All About Jazz needs your help and we have a deal. Pay $20 and we'll hide those six pesky Google ads that appear on every page, plus this box and the slideout box on the right for a full year! You'll also fund website expansion.
This Belgian progressive-rock outfit's debut frames its moniker on the title of artist Marc Chagall's The Green Violinist. Lead vocalist Vincent Dufresne derived inspiration from the painting after wading through some personal issues in 2003. The artist states that upon hearing the Canadian punk/post-rock band Silver Mount Zion's "13 Angels Standing Guard 'Round the Side of Your Bed," coupled with his initial viewing of the Chagall piece, ..."created a moment of pure delight." Otherwise, many of these works are built on medium-tempo and thrusting progressive-rock stylizations, although some of the lyricism intimates a good deal of lament, paralleling life's unfortunate circumstances.
Dufresne's vocal delivery is a tad reminiscent of Greg Lake's majestic and profound singing during his stint with the original, 1969 King Crimson lineup. Otherwise, this ensemble projects a big sound, partially set within emphatic prog-rock balladry atop steady and blossoming grooves amid a few thorny time signatures and harmonious themes. On "Velvet Road," the band uncannily entwines a vintage folk, protest song type aura via Dufresne's resonating and purposeful vocalizations to complement other regions of sound, where souped-up electric-folk sensibilities delicately underscore the weightier moments.
At times the ensemble bridges a psychedelic aura into the schematics, tinted with catchy riffs and ethereal, space-rock applications. Through it all, the musicians maintain a distinct group persona, enamored by the vocalist's commanding musical presence. However, many of the assumed influences and treatments partly emanate from an imaginative stance and may not be directly related to the artists' intent.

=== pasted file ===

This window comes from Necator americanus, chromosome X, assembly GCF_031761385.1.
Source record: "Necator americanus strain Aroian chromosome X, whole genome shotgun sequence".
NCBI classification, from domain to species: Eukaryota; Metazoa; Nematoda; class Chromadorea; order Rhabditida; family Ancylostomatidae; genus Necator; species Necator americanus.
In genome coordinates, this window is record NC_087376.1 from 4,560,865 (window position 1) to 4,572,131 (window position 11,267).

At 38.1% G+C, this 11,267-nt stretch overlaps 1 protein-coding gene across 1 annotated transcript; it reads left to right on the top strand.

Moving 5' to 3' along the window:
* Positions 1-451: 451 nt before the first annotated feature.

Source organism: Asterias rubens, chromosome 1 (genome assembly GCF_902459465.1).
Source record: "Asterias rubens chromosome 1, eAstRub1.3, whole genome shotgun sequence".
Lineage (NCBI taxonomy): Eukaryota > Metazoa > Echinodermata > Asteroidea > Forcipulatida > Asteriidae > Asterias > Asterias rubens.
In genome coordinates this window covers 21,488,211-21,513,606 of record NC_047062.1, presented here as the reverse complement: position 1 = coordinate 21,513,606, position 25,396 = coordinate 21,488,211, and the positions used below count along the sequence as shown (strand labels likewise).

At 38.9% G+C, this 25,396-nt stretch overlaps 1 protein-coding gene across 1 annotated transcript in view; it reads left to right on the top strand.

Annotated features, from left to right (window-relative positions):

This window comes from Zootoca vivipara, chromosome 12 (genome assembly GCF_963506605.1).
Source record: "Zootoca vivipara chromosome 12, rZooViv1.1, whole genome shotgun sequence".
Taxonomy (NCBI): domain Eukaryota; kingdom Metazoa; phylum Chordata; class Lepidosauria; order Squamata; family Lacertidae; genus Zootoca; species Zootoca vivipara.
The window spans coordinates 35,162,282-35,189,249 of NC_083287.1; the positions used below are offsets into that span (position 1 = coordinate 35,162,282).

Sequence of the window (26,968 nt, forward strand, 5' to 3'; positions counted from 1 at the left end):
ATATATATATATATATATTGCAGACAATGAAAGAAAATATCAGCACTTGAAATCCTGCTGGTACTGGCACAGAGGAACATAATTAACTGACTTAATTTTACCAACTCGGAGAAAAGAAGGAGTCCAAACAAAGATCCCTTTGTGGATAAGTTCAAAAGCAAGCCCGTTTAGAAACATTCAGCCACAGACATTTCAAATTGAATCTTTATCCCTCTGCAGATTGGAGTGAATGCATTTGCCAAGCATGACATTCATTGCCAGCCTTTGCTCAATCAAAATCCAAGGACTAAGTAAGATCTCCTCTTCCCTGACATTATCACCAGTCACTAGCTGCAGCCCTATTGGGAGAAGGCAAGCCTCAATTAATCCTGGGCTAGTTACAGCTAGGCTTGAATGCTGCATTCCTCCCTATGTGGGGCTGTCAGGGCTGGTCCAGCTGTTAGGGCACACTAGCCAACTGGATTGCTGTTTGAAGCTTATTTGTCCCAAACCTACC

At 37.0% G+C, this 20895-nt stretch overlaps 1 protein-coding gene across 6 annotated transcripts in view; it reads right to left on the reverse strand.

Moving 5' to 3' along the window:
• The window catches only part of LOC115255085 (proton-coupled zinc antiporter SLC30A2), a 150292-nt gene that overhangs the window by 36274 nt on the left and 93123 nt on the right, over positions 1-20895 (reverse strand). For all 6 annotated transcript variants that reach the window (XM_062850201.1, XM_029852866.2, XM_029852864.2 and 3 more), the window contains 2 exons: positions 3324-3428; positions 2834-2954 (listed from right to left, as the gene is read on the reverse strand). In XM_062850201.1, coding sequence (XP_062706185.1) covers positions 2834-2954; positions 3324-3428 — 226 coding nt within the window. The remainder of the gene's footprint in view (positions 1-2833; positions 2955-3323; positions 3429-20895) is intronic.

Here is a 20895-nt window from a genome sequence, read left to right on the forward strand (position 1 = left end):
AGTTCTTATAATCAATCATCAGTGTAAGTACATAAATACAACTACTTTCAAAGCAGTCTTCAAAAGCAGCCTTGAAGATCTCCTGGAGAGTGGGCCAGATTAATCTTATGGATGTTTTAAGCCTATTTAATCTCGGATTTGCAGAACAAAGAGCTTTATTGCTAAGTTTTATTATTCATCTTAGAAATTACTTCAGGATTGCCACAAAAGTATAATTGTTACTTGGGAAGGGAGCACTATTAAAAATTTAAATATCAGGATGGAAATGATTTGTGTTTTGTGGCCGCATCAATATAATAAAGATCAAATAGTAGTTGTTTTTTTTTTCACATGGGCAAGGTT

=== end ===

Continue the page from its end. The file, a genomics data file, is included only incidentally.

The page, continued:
"Human Connection" contains a retro acoustic-electric folk narrative, treated with effects. Whereas, "Bad Inheritance (A Song to Cure)" is a slow-tempo regal rocker, featuring spoken word and what appears to be spacey synth treatments or perhaps drummer Gabriel Peeters' programming mechanisms. Ultimately, this unit morphs a prolific artistic element into its scope. In a certain way, listening to this album is akin to experiencing déjà vu, yet it's wholly evident that the musicians morph the old and the new into an idiosyncratic approach.
Track Listing: The Great Scapegoat Seeking; Velvet Road; Shy People; Do Worry Be Sad; Human Connection; Any Words You Say Won't Be Enough; Bad Inheritance (A Song To Cure).
Personnel: Vincent Dufresne: vocals and acoustic guitar; Regis Planque: bass; Gabriel Peeters: drums, electronic drums & programming; Raphael Bresler: electric guitar; Emilie Laclais: backing vocals; Mathieu Vandermolen: electric guitar.
I love jazz because anything is possible; it has few rules and the best jazz breaks those ones. I prefer free improv because it doesn't really have any rules at all.
I was first exposed to jazz in my teens (in the late sixties).
The first jazz record I bought was Filles de Kilimanjaro by Miles Davis, shortly followed by Extrapolation by John McLaughlin.
My advice to new listeners is to listen as widely as possible and not to make snap judgments--stick with it.